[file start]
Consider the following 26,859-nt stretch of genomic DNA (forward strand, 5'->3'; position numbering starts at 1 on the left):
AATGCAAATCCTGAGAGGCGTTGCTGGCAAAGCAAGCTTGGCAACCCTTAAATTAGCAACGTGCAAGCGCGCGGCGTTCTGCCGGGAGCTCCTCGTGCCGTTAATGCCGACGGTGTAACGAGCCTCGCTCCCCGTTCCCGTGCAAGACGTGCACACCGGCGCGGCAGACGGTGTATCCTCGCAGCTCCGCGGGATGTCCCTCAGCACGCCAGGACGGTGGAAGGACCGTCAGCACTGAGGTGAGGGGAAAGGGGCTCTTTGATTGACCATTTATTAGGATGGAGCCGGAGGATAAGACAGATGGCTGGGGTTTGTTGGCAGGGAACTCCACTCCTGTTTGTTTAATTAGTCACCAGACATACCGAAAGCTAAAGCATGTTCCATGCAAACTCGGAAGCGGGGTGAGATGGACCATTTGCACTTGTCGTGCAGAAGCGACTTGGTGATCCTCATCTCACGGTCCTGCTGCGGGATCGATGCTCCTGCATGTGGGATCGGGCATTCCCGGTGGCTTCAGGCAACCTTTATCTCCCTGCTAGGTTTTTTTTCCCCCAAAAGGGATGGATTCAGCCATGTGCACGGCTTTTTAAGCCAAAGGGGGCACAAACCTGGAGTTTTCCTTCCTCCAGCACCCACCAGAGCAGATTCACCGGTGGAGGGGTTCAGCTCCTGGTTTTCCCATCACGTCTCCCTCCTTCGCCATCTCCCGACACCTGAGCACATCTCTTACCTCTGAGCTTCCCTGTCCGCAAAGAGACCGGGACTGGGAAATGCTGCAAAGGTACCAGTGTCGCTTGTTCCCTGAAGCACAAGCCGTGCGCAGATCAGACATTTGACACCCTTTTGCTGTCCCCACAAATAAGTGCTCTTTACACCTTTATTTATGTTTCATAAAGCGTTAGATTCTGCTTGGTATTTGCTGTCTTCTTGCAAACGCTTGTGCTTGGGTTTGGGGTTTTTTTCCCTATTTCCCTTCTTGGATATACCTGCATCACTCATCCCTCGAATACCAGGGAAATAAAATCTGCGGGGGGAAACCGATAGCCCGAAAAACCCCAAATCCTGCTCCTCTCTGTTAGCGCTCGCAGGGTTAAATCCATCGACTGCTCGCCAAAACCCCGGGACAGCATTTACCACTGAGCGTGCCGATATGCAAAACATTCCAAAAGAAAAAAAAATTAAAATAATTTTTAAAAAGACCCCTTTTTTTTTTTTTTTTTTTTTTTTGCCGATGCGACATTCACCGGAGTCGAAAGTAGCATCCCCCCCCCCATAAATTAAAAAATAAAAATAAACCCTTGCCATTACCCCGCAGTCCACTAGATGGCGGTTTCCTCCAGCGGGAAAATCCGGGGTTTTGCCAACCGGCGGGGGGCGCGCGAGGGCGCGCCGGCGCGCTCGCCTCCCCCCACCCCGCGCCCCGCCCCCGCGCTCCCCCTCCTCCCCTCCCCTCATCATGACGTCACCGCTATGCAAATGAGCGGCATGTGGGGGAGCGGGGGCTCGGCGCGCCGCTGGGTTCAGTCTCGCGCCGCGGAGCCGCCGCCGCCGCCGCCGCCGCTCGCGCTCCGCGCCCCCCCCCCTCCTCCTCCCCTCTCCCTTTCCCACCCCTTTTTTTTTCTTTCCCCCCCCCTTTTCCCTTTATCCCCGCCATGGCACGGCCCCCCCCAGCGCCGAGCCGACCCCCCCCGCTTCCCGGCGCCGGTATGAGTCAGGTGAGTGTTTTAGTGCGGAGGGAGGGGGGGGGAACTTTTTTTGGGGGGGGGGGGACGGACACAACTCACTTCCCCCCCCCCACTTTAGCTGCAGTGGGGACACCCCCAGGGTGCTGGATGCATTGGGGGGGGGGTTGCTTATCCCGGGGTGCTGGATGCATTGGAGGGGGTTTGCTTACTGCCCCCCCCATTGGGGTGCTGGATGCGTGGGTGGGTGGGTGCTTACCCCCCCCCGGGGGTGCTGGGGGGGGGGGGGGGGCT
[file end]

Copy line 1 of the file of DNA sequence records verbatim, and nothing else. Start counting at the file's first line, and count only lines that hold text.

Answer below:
Consider the following 26,859-nt stretch of genomic DNA (forward strand, 5'->3'; position numbering starts at 1 on the left):